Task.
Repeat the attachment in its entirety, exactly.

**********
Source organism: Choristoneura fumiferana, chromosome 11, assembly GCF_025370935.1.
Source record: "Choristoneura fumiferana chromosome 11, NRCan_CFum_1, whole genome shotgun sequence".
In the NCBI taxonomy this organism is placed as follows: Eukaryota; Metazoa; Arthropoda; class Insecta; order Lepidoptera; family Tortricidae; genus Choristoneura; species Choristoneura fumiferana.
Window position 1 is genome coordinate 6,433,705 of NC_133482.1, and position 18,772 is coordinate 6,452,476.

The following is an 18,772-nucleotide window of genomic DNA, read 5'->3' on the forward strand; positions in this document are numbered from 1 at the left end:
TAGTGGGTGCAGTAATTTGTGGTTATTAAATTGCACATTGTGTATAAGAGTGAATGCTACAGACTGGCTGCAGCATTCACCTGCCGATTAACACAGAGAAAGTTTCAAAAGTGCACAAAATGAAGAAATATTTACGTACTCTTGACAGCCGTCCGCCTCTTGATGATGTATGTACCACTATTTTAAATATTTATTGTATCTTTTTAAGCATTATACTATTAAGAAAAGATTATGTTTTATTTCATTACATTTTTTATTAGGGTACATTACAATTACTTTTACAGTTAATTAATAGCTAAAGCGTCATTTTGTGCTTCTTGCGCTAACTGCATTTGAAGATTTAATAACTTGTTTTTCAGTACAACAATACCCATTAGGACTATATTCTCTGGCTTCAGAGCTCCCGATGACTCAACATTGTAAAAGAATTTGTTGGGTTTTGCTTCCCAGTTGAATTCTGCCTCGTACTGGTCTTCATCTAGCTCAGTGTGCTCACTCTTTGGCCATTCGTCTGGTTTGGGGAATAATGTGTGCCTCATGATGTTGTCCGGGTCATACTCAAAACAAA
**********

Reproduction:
Source organism: Choristoneura fumiferana, chromosome 11, assembly GCF_025370935.1.
Source record: "Choristoneura fumiferana chromosome 11, NRCan_CFum_1, whole genome shotgun sequence".
In the NCBI taxonomy this organism is placed as follows: Eukaryota; Metazoa; Arthropoda; class Insecta; order Lepidoptera; family Tortricidae; genus Choristoneura; species Choristoneura fumiferana.
Window position 1 is genome coordinate 6,433,705 of NC_133482.1, and position 18,772 is coordinate 6,452,476.

The following is an 18,772-nucleotide window of genomic DNA, read 5'->3' on the forward strand; positions in this document are numbered from 1 at the left end:
TAGTGGGTGCAGTAATTTGTGGTTATTAAATTGCACATTGTGTATAAGAGTGAATGCTACAGACTGGCTGCAGCATTCACCTGCCGATTAACACAGAGAAAGTTTCAAAAGTGCACAAAATGAAGAAATATTTACGTACTCTTGACAGCCGTCCGCCTCTTGATGATGTATGTACCACTATTTTAAATATTTATTGTATCTTTTTAAGCATTATACTATTAAGAAAAGATTATGTTTTATTTCATTACATTTTTTATTAGGGTACATTACAATTACTTTTACAGTTAATTAATAGCTAAAGCGTCATTTTGTGCTTCTTGCGCTAACTGCATTTGAAGATTTAATAACTTGTTTTTCAGTACAACAATACCCATTAGGACTATATTCTCTGGCTTCAGAGCTCCCGATGACTCAACATTGTAAAAGAATTTGTTGGGTTTTGCTTCCCAGTTGAATTCTGCCTCGTACTGGTCTTCATCTAGCTCAGTGTGCTCACTCTTTGGCCATTCGTCTGGTTTGGGGAATAATGTGTGCCTCATGATGTTGTCCGGGTCATACTCAAAACAAA